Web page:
Debunking the Misconceptions of Open Source Security Platforms

The digital economy quite literally runs on open source. Ninety-nine percent of Fortune 500 companies use open source software, most of the cloud runs on Linux, and Apache and Nginx webservers power more than 60% of the world’s websites.

Yet despite our widespread adoption of—and, in fact, outright dependence on—open source, a number of misconceptions still remain about the technology, particularly when it comes to open source security platforms. Here we will debunk these common fallacies, revealing why open source security actually offers the best approach to keeping organizations and their data secure.

Because it is Open Source, it is not as Secure
There is a commonly held belief that with obscurity comes security. In other words, that proprietary, closed source software is inherently more secure because the code is private, with any weaknesses hidden from attackers. However, the truth is quite the opposite.

There is greater security in transparency. By virtue of being more exposed, open source, projects are open to continuous testing. As users notice and report vulnerabilities, they can be fixed faster. After a while, with this constant pattern of testing and patching, it becomes extremely difficult to find a vulnerability in open source code. The result, of course, being more robust, highly secure software.

On the other hand, with closed, commercial software, vulnerabilities can exist for years without being addressed, and attackers who look to find them may be successful. Meanwhile, users relying on that software may have introduced weaknesses into their systems they may not be aware of — and certainly have no way to check or test against because they cannot verify the source code. Just look at what happened with the infamous Solar Winds supply chain attack.

Open Source Cybersecurity is not as High Quality or Advanced
When people think of open source developers, they sometimes think of amateur or hobby developers. In reality, the open source community is comprised of some of the most talented professionals in the field, responsible for driving notable innovation across industries.

In fact, open source is the foundation of so many of the digital technologies we take for granted today. Not only was open source code the origin of the World Wide Web, it has also made remote collaborative development possible which, since the pandemic, has become absolutely essential to the way we work.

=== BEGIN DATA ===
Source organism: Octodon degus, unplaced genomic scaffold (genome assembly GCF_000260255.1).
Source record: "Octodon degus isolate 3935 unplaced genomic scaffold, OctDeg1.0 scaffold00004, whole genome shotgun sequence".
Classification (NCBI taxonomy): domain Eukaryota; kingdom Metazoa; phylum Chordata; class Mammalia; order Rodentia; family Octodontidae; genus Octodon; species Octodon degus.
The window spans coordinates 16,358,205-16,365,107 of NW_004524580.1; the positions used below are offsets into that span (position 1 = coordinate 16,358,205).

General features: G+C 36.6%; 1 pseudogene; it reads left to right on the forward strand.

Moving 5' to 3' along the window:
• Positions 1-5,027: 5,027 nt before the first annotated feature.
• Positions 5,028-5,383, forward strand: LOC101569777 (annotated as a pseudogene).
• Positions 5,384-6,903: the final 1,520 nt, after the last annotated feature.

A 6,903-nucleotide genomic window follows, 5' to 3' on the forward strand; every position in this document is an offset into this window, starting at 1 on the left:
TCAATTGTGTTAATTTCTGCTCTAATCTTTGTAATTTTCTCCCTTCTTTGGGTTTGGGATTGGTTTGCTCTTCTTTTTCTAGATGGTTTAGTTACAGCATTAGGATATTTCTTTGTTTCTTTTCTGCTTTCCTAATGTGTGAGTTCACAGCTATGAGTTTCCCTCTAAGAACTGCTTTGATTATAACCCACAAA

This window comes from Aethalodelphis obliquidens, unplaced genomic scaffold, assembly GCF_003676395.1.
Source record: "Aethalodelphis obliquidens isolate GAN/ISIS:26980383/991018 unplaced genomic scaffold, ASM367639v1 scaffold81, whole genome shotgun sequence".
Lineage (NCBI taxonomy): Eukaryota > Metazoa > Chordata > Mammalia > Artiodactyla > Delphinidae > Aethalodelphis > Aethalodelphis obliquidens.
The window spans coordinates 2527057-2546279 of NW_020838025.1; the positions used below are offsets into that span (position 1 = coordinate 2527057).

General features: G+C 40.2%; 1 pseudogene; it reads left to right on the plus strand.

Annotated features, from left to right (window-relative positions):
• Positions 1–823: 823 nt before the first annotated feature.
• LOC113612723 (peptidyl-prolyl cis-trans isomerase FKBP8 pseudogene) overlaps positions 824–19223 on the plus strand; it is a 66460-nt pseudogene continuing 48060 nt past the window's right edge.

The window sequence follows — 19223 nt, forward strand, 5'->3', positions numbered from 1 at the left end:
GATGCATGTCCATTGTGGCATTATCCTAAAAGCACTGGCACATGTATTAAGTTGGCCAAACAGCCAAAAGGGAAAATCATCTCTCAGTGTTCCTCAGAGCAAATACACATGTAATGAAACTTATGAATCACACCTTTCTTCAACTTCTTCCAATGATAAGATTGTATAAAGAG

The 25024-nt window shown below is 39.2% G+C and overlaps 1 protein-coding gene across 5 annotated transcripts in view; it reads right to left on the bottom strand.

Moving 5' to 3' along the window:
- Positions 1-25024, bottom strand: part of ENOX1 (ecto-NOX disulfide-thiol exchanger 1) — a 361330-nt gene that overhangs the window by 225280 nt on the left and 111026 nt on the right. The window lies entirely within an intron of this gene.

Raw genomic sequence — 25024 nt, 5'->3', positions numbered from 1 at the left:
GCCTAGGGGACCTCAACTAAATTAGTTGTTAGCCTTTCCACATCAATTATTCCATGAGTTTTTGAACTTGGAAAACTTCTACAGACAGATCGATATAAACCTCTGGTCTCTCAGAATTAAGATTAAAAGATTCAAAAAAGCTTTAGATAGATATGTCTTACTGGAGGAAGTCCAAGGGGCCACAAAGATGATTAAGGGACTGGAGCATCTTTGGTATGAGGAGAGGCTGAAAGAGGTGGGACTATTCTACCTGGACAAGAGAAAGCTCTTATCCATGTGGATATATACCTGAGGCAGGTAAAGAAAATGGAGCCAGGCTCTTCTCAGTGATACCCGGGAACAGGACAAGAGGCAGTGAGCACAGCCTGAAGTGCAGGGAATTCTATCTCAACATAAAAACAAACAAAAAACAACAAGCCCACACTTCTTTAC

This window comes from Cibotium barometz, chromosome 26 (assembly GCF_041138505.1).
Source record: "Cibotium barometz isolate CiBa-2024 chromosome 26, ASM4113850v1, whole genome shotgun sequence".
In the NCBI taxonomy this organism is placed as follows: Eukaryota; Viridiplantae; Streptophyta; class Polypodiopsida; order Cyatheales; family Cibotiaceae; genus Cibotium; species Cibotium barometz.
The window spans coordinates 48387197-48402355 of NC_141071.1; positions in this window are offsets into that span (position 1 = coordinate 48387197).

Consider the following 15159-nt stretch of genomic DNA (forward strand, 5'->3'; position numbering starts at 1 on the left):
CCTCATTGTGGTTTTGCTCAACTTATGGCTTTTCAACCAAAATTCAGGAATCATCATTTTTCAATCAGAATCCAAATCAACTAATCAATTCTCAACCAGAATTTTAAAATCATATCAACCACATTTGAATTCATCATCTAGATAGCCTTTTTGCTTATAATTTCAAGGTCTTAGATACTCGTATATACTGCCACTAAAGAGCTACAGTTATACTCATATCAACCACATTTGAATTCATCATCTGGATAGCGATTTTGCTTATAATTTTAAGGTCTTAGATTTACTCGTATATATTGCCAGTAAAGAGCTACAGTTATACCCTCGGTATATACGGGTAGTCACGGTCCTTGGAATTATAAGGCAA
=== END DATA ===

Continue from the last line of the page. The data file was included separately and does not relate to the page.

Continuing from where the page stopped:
Moreover, because the open source community is built around the idea of collaboration, open source projects have the benefit of multiple perspectives and areas of expertise coming together, creating something stronger and more robust than the sum of its parts.

In the realm of open source cybersecurity, specifically, we see the benefits of this approach play out in the form of collaborative cyber intelligence. Crowdsourced directly from user communities, this large and ever-evolving dataset gives defenders a real advantage against new and shifting threats.

Open Source Cybersecurity is not Enterprise-grade
From Amazon to Oracle to the New York Stock Exchange, some of the biggest companies in the world rely on open source software. In fact, companies like Microsoft are active participants in multiple open source initiatives and Google’s Android is based entirely on an open source software stack.

What’s more, open source offers several key benefits specifically for enterprises. For starters, it is flexible — easy to customize and adapt to user needs. It also plays well with proprietary code, able to integrate and work with other systems within an enterprise’s tech stack. Lastly, with open source, there is no risk of vendor lock-in, so enterprises can easily “lift and shift” as needed.

Open Source Solutions are More Difficult to Use and Maintain

It is a common myth that, because open source projects are contributed to by multiple developers, they are developed chaotically, leading to tangled and overly complex solutions that are difficult to use and maintain. However, this just is not true. Most open source projects closely govern what is added to the code, ensuring that all contributions are documented to create greater transparency and ease of use for all involved.

In addition, open source can offer greater longevity for its users — capable of living beyond the life of the original producer. Whether a company ends its relationship with the creator of an open source project, or that creator goes out of business, the solution still maintains its value and functionality, well into the future.

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